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Christos
 3 years ago
Can you help me find this limit:
http://screencast.com/t/6CD9ErAG3N9m
All I need is the first step, I am gonna climb from there easily. Sorry if it's a little unclear picture, it's from an old book
Christos
 3 years ago
Can you help me find this limit: http://screencast.com/t/6CD9ErAG3N9m All I need is the first step, I am gonna climb from there easily. Sorry if it's a little unclear picture, it's from an old book

This Question is Closed

anonymous
 3 years ago
Best ResponseYou've already chosen the best response.0for reference, the answer is \[\sqrt3/2\] i do not remember the steps though, sorry

Christos
 3 years ago
Best ResponseYou've already chosen the best response.0I know the answer too my friend, but I dont know how to find it, thanks though

anonymous
 3 years ago
Best ResponseYou've already chosen the best response.0sorry i could not help :/

anonymous
 3 years ago
Best ResponseYou've already chosen the best response.0CANT EVEN SEE THE QUESTION

Christos
 3 years ago
Best ResponseYou've already chosen the best response.0How Come?? The guy above you saw it , I posted a picture

anonymous
 3 years ago
Best ResponseYou've already chosen the best response.0I can't see it either. what is the limit going to? Can't make it out after the arrow

Christos
 3 years ago
Best ResponseYou've already chosen the best response.0+ infinity ***** I am sorry

anonymous
 3 years ago
Best ResponseYou've already chosen the best response.0lim of x going to positive infinity of sin((pi*x)/(23x))

anonymous
 3 years ago
Best ResponseYou've already chosen the best response.0\[\lim_{x \rightarrow +\infty}\sin (\frac{ \pi x }{ 23x })\]

anonymous
 3 years ago
Best ResponseYou've already chosen the best response.0can you actually take the pic clearly?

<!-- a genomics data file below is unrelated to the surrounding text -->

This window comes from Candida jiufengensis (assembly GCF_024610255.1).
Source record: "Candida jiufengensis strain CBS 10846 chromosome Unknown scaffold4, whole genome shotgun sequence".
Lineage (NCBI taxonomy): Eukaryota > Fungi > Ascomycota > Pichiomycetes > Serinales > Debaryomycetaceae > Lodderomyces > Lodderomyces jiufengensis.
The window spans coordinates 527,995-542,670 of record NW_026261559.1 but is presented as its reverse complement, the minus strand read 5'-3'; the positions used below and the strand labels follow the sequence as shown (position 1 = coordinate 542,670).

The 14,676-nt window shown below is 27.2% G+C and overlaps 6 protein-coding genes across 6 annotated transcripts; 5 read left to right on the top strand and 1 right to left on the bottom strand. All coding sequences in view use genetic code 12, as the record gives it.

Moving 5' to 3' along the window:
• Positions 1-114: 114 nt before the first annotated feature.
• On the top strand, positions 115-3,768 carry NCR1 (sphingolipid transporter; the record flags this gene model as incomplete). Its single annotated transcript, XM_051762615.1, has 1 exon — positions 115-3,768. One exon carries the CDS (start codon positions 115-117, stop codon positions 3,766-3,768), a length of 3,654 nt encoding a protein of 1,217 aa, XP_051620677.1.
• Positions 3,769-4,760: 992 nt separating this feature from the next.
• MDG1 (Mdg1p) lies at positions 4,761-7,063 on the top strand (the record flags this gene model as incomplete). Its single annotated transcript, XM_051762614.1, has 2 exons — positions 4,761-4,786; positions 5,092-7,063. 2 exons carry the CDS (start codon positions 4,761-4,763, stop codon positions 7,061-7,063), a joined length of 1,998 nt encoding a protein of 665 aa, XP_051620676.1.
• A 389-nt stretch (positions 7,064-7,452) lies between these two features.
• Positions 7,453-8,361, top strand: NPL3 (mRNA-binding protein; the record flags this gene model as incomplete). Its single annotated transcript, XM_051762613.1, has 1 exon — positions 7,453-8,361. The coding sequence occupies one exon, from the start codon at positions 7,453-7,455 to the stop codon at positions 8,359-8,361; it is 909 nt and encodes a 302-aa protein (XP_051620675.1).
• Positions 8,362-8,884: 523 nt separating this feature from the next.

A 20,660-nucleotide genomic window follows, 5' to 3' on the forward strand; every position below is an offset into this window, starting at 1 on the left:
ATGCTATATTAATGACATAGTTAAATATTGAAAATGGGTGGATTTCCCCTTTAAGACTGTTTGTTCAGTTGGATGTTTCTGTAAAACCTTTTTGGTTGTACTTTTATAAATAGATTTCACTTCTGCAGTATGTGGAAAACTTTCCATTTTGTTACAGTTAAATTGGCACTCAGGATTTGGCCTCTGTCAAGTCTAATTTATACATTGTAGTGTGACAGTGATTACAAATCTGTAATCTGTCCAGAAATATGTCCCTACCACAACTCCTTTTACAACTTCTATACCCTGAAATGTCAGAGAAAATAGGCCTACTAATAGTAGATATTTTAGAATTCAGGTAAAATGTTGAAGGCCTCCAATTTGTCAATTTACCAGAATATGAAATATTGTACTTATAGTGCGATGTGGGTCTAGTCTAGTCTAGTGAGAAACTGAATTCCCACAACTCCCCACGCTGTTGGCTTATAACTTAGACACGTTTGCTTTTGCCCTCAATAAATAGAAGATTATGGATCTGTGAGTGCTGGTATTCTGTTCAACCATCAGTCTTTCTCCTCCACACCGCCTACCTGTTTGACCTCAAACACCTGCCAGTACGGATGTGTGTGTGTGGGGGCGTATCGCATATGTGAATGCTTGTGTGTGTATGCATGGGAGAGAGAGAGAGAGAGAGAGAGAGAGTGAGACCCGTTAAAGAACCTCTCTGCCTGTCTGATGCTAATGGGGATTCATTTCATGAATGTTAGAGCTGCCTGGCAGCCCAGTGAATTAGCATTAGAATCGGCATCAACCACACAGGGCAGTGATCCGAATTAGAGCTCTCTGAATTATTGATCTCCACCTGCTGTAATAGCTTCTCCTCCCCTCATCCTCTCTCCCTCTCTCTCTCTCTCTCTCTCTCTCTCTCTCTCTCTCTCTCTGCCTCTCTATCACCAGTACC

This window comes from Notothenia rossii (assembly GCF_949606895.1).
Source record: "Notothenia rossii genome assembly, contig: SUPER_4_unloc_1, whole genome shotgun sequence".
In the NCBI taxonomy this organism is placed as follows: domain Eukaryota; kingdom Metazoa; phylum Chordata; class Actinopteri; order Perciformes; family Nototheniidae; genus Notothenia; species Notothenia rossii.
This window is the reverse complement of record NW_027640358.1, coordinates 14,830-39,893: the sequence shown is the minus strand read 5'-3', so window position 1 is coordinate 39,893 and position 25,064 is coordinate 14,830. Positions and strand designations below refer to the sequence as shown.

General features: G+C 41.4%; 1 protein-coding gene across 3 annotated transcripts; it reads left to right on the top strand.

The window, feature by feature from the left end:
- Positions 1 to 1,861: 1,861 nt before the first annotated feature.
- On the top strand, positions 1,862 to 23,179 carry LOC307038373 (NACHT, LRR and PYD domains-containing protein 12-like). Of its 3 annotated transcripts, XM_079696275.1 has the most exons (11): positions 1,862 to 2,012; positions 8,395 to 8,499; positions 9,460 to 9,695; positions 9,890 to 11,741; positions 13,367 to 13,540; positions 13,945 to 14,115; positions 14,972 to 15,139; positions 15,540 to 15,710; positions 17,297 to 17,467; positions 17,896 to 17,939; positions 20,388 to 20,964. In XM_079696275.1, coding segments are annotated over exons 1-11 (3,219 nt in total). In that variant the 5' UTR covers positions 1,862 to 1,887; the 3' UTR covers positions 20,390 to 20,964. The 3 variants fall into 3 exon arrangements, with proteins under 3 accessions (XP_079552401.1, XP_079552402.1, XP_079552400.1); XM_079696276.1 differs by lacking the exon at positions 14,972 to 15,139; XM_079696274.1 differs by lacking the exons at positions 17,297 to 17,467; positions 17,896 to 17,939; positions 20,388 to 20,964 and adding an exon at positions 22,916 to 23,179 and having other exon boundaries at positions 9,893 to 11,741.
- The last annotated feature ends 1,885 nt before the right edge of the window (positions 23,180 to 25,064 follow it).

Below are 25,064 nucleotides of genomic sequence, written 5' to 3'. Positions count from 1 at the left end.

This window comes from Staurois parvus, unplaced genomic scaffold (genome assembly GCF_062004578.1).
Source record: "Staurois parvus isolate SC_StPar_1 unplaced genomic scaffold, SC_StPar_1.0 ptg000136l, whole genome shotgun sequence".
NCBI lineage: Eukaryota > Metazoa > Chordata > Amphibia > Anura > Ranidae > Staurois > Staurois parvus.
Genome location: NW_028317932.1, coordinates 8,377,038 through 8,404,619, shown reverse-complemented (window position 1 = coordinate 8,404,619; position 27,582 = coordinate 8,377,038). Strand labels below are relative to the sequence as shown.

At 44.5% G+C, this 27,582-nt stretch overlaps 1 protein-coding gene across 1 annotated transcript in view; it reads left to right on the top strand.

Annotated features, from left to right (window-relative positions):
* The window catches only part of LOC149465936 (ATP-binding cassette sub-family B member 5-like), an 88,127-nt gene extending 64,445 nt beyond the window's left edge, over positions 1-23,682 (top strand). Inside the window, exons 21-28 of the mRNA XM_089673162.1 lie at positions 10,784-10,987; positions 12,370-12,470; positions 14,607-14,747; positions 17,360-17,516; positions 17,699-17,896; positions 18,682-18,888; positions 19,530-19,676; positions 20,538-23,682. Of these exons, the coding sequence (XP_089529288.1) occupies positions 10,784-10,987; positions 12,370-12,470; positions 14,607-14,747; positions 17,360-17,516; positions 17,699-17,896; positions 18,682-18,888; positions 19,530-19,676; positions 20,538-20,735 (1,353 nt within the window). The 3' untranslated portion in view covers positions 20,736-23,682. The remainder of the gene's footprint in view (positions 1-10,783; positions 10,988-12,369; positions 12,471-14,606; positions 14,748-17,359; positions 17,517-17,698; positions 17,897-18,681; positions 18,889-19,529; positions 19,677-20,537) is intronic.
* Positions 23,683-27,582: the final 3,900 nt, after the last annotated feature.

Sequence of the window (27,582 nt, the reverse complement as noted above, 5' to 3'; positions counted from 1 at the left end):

anonymous
 3 years ago
Best ResponseYou've already chosen the best response.0\[\lim_{x \rightarrow +\infty} Sin (\frac{ \pi x }{ 23x })\]

anonymous
 3 years ago
Best ResponseYou've already chosen the best response.0Now Stewie can stop trolling, lol. xD

anonymous
 3 years ago
Best ResponseYou've already chosen the best response.0I want to learn this too

anonymous
 3 years ago
Best ResponseYou've already chosen the best response.0You can divide by the highest power in the denominator which is x

Christos
 3 years ago
Best ResponseYou've already chosen the best response.0But how does that lead you to the solution which is sqrt(3)/2

anonymous
 3 years ago
Best ResponseYou've already chosen the best response.0Can't you? \[\large \lim_{x \rightarrow +\infty}\sin(\frac{ \pi x/x }{ \frac{ 2 }{ x }\frac{ 3x }{ x } })\]

anonymous
 3 years ago
Best ResponseYou've already chosen the best response.0So what is \[\sin(\frac{ \pi }{ 3 })\]? Whcih quadrant is sine negative ?

anonymous
 3 years ago
Best ResponseYou've already chosen the best response.0\[\lim_{x \rightarrow +\infty} \sin \frac{ x }{ x }(\frac{ \pi }{ \frac{ 2 }{ x }  3 })\]

Christos
 3 years ago
Best ResponseYou've already chosen the best response.0@myko @timo86m @jim_thompson5910 @jhonyy9 @Hero @Euler271

Christos
 3 years ago
Best ResponseYou've already chosen the best response.0The result is most likely engative yea

Christos
 3 years ago
Best ResponseYou've already chosen the best response.0yes but HOW @rajee_sam

anonymous
 3 years ago
Best ResponseYou've already chosen the best response.0Sine is negative in quadrant 3 and 4, so if \[\sin \frac{ \pi }{ 3 } = \frac{ \sqrt{3} }{ 2 }\] then \[\sin \frac{ \pi }{ 3 }= \frac{ \sqrt{3} }{ 2 }\]

Christos
 3 years ago
Best ResponseYou've already chosen the best response.0Am I eligible to differantiate this thing ? because if we differantiate we get sin(pi/3)

anonymous
 3 years ago